After the release of the Dodd-Frank Act supervisory stress
test 2014 (DFAST 2014) results last week, the Federal Reserve
approved the capital plans of 25 financial institutions out of 30
in the Comprehensive Capital Analysis and Review (CCAR). The
capital plans of the remaining 5 have been rejected.
The Fed's nod to most of the major U.S. banks reflects stability
in the banking system to a great extent. All the bank holding
companies (BHCs) with $50 billion or more in total consolidated
assets are part of DFAST 2014. Notably, 30 BHCs that submitted
their capital plans to the Fed in Jan 2014 account for
approximately 80% of total banking assets in the country.
The banks now have the privilege to increase dividends and buy
back shares. Amid concerns that banks might not have sufficient
capital to counter another financial crisis, these were asked to
submit their capital plans to the Fed. The banks were intimated
that payment of higher dividends will be restricted if they fail
to meet the requirement of 5% ratio of core capital to
risk-weighted assets among other requirements.
Root of the Capital Rules
Currently authorized under the Dodd-Frank financial-services law,
the stress tests were first introduced after the 2008 financial
crisis. During this economic downturn, big financial institutions
like Lehman Brothers collapsed and several other big banks were
on the verge of a meltdown. This compelled the U.S. government to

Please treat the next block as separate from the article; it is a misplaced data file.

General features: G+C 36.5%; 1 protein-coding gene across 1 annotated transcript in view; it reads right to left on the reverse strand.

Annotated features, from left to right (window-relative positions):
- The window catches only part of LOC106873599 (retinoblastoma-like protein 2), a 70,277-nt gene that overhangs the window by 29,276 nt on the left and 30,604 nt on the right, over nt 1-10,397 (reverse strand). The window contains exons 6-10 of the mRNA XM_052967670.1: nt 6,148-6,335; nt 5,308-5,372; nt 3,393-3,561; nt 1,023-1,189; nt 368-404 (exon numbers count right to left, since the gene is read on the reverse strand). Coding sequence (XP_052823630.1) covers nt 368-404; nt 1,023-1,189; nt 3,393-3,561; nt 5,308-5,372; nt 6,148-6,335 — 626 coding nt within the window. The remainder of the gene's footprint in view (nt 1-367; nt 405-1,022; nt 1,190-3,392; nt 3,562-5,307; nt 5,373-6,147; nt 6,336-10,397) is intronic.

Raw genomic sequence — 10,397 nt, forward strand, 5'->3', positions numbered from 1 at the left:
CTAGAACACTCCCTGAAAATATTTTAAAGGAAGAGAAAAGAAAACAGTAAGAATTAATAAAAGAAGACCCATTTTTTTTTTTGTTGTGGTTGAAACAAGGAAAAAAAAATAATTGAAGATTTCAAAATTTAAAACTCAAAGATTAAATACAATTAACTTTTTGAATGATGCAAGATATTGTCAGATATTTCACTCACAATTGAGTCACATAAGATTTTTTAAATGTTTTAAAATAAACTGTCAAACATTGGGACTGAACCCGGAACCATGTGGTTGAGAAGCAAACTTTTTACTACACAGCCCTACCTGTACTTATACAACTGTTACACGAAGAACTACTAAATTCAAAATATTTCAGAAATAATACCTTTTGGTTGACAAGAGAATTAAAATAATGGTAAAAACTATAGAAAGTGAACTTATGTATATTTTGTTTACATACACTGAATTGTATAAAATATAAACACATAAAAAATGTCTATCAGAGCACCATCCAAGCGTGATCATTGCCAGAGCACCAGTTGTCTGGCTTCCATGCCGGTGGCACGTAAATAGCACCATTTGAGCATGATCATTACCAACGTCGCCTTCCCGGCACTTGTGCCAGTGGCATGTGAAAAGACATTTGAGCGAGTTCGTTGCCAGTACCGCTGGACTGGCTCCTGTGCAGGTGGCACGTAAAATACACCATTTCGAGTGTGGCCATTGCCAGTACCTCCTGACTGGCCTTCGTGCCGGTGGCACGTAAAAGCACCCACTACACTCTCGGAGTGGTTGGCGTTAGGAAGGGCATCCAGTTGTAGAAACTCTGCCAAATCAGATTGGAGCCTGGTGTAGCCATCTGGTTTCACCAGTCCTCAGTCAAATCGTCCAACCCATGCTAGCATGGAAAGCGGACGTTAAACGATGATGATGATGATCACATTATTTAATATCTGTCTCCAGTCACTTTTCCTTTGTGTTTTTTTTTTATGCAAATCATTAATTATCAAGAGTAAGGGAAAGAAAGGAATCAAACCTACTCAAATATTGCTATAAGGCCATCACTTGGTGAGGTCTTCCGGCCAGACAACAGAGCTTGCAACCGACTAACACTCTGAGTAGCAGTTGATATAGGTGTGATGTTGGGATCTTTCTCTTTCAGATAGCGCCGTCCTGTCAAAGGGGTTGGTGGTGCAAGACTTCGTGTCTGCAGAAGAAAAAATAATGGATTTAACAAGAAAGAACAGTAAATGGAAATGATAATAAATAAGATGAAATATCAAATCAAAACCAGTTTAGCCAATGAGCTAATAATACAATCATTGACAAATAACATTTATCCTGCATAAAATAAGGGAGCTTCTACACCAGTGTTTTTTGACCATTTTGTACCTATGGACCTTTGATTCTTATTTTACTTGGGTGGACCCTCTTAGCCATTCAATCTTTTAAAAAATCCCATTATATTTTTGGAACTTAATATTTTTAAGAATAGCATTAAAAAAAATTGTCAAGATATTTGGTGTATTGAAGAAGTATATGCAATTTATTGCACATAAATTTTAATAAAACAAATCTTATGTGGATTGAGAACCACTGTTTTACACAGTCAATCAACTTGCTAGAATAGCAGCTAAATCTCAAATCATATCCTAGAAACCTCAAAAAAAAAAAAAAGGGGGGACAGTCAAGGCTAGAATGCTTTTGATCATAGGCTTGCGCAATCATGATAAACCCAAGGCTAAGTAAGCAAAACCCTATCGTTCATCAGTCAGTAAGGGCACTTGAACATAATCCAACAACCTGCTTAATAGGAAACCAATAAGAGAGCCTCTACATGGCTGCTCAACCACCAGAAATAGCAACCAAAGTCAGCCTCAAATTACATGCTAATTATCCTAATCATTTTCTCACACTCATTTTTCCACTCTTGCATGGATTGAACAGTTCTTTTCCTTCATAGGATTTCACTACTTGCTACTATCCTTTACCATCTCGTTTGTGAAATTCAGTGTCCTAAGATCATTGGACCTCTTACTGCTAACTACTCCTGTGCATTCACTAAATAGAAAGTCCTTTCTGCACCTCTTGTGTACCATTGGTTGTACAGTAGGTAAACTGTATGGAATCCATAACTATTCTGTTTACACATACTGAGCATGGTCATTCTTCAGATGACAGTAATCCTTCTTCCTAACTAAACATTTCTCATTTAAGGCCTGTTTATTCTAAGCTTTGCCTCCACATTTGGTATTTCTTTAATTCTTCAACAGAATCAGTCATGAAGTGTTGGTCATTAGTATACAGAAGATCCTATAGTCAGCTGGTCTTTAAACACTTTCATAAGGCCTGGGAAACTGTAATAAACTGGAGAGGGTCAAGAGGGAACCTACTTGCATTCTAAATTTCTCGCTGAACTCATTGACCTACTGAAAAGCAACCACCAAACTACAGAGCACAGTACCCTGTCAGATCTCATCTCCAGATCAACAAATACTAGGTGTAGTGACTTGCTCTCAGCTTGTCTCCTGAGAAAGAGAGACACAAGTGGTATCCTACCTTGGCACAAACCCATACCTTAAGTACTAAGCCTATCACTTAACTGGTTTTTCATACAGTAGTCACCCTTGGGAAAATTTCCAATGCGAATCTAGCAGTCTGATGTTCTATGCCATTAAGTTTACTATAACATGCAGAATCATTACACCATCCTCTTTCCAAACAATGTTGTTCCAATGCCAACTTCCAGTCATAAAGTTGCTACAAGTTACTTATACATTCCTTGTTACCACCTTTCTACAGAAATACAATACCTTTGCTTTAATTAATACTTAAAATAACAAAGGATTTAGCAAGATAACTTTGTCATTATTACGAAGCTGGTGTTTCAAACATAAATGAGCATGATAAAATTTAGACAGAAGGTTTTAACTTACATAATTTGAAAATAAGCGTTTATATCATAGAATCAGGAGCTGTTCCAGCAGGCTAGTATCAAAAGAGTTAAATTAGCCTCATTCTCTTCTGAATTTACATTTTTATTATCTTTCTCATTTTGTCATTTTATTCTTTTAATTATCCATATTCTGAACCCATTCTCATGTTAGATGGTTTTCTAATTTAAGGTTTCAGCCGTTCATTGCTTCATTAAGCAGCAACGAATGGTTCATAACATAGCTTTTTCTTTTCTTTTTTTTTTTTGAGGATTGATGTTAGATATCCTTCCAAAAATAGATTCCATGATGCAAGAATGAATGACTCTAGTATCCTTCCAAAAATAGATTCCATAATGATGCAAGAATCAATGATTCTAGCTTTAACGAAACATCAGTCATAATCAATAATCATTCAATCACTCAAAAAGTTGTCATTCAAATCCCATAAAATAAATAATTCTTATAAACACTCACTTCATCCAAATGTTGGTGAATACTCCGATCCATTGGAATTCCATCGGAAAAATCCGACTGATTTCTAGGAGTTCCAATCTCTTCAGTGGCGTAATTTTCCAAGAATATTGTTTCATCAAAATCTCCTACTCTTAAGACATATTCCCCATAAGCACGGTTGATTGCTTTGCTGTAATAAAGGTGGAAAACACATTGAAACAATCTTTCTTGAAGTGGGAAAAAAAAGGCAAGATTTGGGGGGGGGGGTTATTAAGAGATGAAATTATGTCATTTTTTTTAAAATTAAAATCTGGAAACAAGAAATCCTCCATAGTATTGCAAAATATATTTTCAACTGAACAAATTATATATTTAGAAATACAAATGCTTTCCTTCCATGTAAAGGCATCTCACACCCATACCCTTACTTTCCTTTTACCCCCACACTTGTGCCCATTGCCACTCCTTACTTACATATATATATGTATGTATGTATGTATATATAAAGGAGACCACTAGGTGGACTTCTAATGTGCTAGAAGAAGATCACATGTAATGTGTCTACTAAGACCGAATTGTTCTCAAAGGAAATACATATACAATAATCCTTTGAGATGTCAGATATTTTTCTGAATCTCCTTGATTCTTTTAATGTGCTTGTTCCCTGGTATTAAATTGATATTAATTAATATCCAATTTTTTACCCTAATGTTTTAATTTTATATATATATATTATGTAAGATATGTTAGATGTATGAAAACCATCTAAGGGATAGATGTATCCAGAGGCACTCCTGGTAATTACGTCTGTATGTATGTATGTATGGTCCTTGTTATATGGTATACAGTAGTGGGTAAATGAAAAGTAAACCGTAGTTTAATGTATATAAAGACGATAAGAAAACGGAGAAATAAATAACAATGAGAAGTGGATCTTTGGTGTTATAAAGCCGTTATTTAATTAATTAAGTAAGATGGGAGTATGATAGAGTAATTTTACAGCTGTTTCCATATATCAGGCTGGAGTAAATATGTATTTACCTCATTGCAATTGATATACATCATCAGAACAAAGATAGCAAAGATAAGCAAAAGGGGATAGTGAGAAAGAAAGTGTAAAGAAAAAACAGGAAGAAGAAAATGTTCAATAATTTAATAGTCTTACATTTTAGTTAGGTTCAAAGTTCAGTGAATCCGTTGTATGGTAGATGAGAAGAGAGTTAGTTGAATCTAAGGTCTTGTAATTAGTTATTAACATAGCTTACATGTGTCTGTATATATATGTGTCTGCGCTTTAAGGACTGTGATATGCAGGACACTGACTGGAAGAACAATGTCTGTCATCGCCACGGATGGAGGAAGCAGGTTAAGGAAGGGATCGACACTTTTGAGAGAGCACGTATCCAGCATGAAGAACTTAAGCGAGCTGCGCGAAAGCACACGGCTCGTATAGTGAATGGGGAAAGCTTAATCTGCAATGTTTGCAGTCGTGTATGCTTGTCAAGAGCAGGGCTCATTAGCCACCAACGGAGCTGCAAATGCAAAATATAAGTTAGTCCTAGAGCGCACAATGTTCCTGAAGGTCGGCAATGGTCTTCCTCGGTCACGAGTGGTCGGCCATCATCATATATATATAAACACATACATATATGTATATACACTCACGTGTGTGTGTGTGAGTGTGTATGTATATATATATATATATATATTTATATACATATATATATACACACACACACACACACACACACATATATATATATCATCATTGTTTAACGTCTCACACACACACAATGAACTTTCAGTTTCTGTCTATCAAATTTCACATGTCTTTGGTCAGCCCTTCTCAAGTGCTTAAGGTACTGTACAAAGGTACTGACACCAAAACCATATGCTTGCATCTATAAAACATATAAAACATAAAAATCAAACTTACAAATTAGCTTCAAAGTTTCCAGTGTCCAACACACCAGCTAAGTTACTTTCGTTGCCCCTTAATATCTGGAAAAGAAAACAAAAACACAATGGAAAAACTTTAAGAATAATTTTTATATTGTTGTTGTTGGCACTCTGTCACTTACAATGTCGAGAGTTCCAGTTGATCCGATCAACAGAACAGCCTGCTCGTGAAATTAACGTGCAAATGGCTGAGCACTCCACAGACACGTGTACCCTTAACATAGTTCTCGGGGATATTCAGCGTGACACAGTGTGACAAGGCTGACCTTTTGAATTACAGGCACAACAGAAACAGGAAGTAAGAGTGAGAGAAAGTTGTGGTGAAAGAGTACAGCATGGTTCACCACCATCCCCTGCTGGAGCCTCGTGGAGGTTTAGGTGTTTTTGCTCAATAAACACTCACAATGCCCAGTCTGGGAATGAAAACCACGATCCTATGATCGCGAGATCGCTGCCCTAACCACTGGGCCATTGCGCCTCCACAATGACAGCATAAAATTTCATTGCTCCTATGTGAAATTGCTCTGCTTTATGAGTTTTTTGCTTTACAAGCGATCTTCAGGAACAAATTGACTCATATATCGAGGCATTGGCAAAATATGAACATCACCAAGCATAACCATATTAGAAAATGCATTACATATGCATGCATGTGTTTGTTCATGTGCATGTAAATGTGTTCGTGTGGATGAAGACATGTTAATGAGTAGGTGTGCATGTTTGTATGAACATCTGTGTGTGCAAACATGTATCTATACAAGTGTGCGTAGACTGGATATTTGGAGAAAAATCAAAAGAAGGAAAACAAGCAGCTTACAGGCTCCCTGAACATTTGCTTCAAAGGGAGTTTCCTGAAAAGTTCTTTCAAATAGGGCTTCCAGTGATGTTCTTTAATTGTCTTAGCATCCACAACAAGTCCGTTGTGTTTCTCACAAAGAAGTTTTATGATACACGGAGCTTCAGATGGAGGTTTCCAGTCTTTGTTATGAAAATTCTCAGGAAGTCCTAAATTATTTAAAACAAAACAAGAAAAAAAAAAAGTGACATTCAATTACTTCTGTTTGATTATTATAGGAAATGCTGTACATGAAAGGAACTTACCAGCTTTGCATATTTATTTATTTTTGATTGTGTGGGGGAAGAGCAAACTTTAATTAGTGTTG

infuse billions of dollars into credit markets and save the
entire financial system from crumbling.
Stress tests have been annually conducted since 2009. The
environment of the last 4 rounds of stress tests, along with the
latest one, is quite different from the Fed's first round. The
first round, conducted when the country was under tremendous
recessionary pressure, was aimed at estimating how much the banks
would lose if the economic downturn proved worse than expected.
Since then, the stress test rounds are precautionary measures
amid a recovering economy.
The Fed's latest stress test had three scenarios - baseline
(based on expectations of private economists), adverse and
severely adverse - to test the banks' capital strength under
stressful situations. These included 26 different variables such
as employment and exchange rates, the anticipated changes in GDP,
economic activity, prices, interest rates and a substantial
weakness in emerging economies.
Further, the Fed tested the banks' balance sheet under the impact
of slowdown across economies and severe recession in the U.S.,
Europe and Japan, leading to about 50% fall in equity prices.
Other stressful circumstances comprised unemployment rate
reaching 11.25%, home prices declining nearly 25% and the U.S.
GDP decreasing 4.75%.
Further, as per the Dodd-Frank Act, bank holding companies
participating in the Fed's stress test rules have to conduct two
company-run stress tests each year. Moreover, these have to
publicly unveil a summary of the results of the company-run
stress tests conducted under the strictly adverse scenario given
by the Fed.
Wells Fargo & Company
JPMorgan Chase & Co.